|1880||Formation of the Convict Supervision Office for the assistance and control of convicts discharged upon license.|
|1881||Possibly London’s most famous police station, Bow Street, was rebuilt in this year.|
|1882||The growth of London and the area needing policing is illustrated in Tottenham, (Y Division) when 8 miles of new streets are formed in a year with nearly 4,000 houses on them.|
The Metropolitan Police at Devonport Dockyard illustrate the diversity of the role of the force as the Police Fire Brigade has its busiest year since formation with 6 major fires
.1883Special Irish Branch formed
.1884A bomb explodes at Scotland Yard planted by the Fenians. The Special Irish Branch are hit.
1885The strength of the force at this time was 13,319, but statistics show that only 1,383 officers were available for beat duty in the day. The population of London at this time was 5,255,069.Public outrage at the explosions at the Tower of London and Houses of Parliament. Two men are sentenced to penal servitude for life as a result.
1886Trafalgar Square riot forces resignation of the Commissioner Sir Edmund Henderson.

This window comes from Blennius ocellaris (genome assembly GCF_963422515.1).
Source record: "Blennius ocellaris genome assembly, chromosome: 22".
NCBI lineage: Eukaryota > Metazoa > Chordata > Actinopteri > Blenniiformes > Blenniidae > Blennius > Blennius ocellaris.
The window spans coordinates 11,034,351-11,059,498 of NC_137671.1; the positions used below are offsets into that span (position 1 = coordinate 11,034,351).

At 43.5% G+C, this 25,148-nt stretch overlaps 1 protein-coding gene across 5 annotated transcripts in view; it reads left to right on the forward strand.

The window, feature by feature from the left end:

1888Sir Charles Warren resigns after a dispute with the Home Office, and James Monro is appointed Commissioner in his place.
|1890||Opening of the new headquarters at the Norman Shaw Building on the Embankment known as New Scotland Yard.|
Police strike at Bow Street Police Station.
Sir Edward Bradford is appointed Commissioner after the resignation of James Monro.
1891The Public Carriage and Lost Property Offices move from Great Scotland Yard to the new offices at New Scotland Yard on the 21 March.
1892Dismissals and rank and pay reductions were common at this point, and the case of Pc379A Best whose resignation on 21 July illustrates how the Metropolitan Police attempted to keep its men in order. He was “in possession of a tea-can, the property of another constable, obliterating the owners number, substituting his own name and number, telling a deliberate falsehood in connection therewith; and considered unfit for the police force
”1893PC George Cooke, a serving officer, is convicted for murder and hanged.
1894The Alphonse Bertillon system of identification comes into operation.1895To join the Metropolitan Police the following qualifications were necessary:
The bodily complaints for which candidates were rejected included; flat foot, stiffness of joints, narrow chest and deformities of the face.
1896Public Carriage Office and Lost Property Offices amalgamate under the designation ‘Public Carriage Branch’.
1897Metropolitan Police Officers granted a boot allowance instead of being supplied with boots. Police boots at this time were loathed, only Sir Edward Bradford, the Commissioner, believing them suitable.
1898After a series of assaults and the murder of PC Baldwin in the vicinity of the Kingsland Road, there are calls for the Metropolitan Police to be armed with revolvers.
1899High rate of suicides amongst officers. This is blamed by certain commentators on harsh discipline and insensitive handling of the men.